The Evidence on Kids, Sleep, and School Start Times
Research shows starting school later is better for kids.
Posted August 9, 2018 | Reviewed by Abigail Fagan
It’s nearly time for kids across the country to head back to school and that means—for most kids—waking up bright and early. While early mornings are not often problematic for younger kids, tweens and teens often struggle to get up in the morning.
Science demonstrates that when young people begin puberty, their biological clocks shift; they typically become sleepy later—as late as 11 p.m.—and need to sleep later in the morning to get the recommended 8 to 10 hours of sleep each night.
Yet the vast majority of middle and high schools in the U.S. begin before 8 a.m. If you factor in travel time, it means many young people have to wake up in the early morning hours.
A large body of evidence documents ill effects on youth who don’t get enough sleep. Young people who regularly get less than eight hours of sleep per night are more likely to be overweight, suffer from depression, engage in risky behaviors (such as drinking, smoking tobacco, and using drugs), and perform poorly in school.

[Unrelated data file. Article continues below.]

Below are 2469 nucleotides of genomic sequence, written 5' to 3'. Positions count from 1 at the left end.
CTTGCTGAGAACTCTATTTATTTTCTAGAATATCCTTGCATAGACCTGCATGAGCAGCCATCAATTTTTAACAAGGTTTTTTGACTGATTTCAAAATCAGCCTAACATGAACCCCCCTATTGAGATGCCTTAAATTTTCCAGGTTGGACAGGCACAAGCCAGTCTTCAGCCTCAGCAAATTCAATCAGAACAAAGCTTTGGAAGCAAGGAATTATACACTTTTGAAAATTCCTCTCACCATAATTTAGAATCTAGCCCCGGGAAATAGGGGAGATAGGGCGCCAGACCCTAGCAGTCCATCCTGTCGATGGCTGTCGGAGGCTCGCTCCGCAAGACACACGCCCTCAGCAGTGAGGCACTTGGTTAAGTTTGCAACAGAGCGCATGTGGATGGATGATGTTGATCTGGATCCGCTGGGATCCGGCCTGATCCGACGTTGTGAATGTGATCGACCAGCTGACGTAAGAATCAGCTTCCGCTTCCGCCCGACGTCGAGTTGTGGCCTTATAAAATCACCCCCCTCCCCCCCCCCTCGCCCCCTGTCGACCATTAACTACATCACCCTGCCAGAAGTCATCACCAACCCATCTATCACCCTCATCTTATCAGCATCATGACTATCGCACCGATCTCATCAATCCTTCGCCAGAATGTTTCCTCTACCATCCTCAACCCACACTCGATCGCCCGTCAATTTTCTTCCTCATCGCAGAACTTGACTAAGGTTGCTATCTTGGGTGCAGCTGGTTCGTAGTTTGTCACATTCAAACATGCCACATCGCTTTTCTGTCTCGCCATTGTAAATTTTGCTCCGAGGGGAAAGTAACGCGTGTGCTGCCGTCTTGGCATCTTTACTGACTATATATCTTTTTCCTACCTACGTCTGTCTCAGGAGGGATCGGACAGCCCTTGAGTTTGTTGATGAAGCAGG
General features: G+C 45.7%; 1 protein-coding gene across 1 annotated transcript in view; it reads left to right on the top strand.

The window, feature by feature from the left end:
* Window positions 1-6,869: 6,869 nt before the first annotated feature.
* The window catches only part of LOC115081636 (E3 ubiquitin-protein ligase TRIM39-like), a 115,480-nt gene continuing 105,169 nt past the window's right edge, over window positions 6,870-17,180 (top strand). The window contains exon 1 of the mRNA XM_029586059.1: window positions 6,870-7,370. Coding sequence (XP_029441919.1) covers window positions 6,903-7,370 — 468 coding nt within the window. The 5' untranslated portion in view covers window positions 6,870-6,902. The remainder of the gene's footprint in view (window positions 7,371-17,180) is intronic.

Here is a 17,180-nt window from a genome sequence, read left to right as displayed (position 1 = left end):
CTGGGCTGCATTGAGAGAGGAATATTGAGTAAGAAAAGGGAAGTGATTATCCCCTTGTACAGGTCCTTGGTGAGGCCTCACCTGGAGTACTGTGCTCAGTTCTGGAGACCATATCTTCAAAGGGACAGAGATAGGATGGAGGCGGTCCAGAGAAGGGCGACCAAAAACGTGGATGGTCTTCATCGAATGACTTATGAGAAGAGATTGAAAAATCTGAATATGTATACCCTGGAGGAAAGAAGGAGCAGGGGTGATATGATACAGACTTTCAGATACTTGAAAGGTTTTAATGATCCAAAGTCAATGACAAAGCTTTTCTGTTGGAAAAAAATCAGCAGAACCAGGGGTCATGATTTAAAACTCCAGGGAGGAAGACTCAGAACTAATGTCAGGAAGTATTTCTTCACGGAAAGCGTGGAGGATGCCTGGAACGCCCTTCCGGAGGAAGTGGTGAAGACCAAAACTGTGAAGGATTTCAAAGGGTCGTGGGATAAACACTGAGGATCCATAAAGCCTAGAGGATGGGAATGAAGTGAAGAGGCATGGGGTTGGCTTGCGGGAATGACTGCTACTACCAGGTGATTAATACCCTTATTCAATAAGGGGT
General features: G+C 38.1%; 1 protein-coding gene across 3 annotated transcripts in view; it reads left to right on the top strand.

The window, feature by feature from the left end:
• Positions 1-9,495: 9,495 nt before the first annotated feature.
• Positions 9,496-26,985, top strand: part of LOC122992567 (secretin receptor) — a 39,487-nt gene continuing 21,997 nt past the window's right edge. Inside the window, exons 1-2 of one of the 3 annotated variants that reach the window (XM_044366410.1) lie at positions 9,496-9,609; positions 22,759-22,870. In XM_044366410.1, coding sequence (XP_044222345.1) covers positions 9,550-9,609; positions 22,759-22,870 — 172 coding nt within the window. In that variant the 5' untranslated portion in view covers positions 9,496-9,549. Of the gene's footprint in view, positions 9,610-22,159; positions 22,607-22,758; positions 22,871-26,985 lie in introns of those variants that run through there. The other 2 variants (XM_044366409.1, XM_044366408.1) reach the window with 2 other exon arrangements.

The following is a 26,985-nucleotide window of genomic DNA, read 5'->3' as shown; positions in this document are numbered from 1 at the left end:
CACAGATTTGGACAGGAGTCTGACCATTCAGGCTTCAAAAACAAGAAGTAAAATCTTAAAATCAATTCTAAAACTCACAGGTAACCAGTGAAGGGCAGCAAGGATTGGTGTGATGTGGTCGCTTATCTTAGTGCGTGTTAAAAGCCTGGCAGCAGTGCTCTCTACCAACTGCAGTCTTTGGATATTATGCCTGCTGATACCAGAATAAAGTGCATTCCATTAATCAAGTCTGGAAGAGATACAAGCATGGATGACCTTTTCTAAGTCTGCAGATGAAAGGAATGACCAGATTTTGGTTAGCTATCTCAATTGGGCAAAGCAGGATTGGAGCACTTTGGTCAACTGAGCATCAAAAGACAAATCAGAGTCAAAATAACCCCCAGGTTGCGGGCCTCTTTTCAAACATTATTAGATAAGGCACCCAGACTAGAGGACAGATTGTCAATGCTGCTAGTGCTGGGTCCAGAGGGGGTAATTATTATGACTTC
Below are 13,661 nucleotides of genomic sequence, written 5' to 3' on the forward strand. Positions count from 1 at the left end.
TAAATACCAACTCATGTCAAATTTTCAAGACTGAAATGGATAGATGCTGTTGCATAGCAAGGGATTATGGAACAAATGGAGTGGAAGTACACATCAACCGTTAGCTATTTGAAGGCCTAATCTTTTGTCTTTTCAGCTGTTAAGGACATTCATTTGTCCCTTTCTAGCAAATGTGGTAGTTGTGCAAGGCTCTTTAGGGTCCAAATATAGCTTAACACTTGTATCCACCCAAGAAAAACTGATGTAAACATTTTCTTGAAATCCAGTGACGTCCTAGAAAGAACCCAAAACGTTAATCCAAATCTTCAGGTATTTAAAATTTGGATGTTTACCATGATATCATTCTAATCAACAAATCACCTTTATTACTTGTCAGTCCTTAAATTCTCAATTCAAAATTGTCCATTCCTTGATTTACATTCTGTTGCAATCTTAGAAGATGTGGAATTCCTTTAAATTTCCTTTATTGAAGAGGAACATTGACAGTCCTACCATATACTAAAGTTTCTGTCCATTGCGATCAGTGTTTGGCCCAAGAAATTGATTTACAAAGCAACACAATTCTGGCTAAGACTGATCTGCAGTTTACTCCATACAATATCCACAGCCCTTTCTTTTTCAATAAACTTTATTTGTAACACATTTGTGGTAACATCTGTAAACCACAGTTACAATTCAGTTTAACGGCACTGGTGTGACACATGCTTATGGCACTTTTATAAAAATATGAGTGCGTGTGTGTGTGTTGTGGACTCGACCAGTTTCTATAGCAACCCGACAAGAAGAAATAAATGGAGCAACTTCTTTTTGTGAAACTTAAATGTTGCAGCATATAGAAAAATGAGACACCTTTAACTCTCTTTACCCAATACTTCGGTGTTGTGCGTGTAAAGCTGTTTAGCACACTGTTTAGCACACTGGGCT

Two separate literature reviews have documented that when middle and high schools start later in the morning, kids are happier and healthier. One analysis combined data from six separate studies and found that in schools with later start times, students were less likely to experience depression, consumed less caffeine, were more likely to be on time to class, and were less likely to fall asleep during class. A second analysis of 38 studies found that delaying school start times helps young people to get significantly more sleep each night. As a result, students’ attendance and grades improved and they were less likely to get into a car accident. The American Academy of Pediatrics has recommended delaying start times for middle and high schools to 8:30 a.m. or later.
But in many school districts, middle and high schools still begin early. If you are a parent or caregiver, what can you do?
You might start by using the available evidence to lobby your school district leaders for moving the start time. Share the evidence with your teenage children as well. Youth who understand the importance of getting enough sleep are more likely to make an effort to go to sleep earlier.
Practice good sleep hygiene to set an example for your child. That means leaving screens out of the bedroom and avoiding them an hour before bedtime, only using your bed for sleeping, and cutting out caffeine after 2 p.m.
The bottom line: Once kids enter puberty, their bodies naturally want to go to sleep later and wake later. Helping your teens to get at least eight hours of sleep each night can help them to be happier and healthier.
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